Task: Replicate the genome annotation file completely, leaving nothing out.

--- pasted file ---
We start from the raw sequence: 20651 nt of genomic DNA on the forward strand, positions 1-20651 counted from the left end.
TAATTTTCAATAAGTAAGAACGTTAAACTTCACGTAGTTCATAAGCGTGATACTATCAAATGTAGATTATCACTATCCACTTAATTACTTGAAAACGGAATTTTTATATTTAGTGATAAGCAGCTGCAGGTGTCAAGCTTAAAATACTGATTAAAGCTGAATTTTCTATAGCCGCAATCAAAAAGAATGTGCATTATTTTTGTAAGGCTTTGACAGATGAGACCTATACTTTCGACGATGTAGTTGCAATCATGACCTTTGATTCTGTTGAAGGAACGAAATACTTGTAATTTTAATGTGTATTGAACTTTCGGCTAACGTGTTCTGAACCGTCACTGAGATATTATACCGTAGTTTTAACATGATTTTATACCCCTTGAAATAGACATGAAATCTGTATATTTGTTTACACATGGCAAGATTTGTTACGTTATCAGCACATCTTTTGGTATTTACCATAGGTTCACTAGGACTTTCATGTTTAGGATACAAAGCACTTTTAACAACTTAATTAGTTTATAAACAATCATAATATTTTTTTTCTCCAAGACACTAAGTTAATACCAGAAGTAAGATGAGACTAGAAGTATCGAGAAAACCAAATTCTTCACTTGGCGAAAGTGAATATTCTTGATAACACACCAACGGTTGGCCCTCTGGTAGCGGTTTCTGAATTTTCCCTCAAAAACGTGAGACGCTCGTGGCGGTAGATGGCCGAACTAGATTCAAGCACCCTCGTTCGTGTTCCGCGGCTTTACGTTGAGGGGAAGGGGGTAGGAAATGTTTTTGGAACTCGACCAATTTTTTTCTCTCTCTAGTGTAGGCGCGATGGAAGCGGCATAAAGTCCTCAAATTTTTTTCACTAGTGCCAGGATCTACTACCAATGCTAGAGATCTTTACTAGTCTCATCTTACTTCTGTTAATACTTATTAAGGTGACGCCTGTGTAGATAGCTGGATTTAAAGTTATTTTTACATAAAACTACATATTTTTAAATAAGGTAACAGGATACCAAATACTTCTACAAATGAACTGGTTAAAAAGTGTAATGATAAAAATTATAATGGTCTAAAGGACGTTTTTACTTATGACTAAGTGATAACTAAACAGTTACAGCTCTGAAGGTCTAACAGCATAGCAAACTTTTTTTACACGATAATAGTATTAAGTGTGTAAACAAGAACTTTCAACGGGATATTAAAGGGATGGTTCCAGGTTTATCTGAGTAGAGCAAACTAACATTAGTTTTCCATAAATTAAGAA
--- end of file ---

We start from the raw sequence: 20651 nt of genomic DNA on the forward strand, positions 1-20651 counted from the left end.
TAATTTTCAATAAGTAAGAACGTTAAACTTCACGTAGTTCATAAGCGTGATACTATCAAATGTAGATTATCACTATCCACTTAATTACTTGAAAACGGAATTTTTATATTTAGTGATAAGCAGCTGCAGGTGTCAAGCTTAAAATACTGATTAAAGCTGAATTTTCTATAGCCGCAATCAAAAAGAATGTGCATTATTTTTGTAAGGCTTTGACAGATGAGACCTATACTTTCGACGATGTAGTTGCAATCATGACCTTTGATTCTGTTGAAGGAACGAAATACTTGTAATTTTAATGTGTATTGAACTTTCGGCTAACGTGTTCTGAACCGTCACTGAGATATTATACCGTAGTTTTAACATGATTTTATACCCCTTGAAATAGACATGAAATCTGTATATTTGTTTACACATGGCAAGATTTGTTACGTTATCAGCACATCTTTTGGTATTTACCATAGGTTCACTAGGACTTTCATGTTTAGGATACAAAGCACTTTTAACAACTTAATTAGTTTATAAACAATCATAATATTTTTTTTCTCCAAGACACTAAGTTAATACCAGAAGTAAGATGAGACTAGAAGTATCGAGAAAACCAAATTCTTCACTTGGCGAAAGTGAATATTCTTGATAACACACCAACGGTTGGCCCTCTGGTAGCGGTTTCTGAATTTTCCCTCAAAAACGTGAGACGCTCGTGGCGGTAGATGGCCGAACTAGATTCAAGCACCCTCGTTCGTGTTCCGCGGCTTTACGTTGAGGGGAAGGGGGTAGGAAATGTTTTTGGAACTCGACCAATTTTTTTCTCTCTCTAGTGTAGGCGCGATGGAAGCGGCATAAAGTCCTCAAATTTTTTTCACTAGTGCCAGGATCTACTACCAATGCTAGAGATCTTTACTAGTCTCATCTTACTTCTGTTAATACTTATTAAGGTGACGCCTGTGTAGATAGCTGGATTTAAAGTTATTTTTACATAAAACTACATATTTTTAAATAAGGTAACAGGATACCAAATACTTCTACAAATGAACTGGTTAAAAAGTGTAATGATAAAAATTATAATGGTCTAAAGGACGTTTTTACTTATGACTAAGTGATAACTAAACAGTTACAGCTCTGAAGGTCTAACAGCATAGCAAACTTTTTTTACACGATAATAGTATTAAGTGTGTAAACAAGAACTTTCAACGGGATATTAAAGGGATGGTTCCAGGTTTATCTGAGTAGAGCAAACTAACATTAGTTTTCCATAAATTAAGAA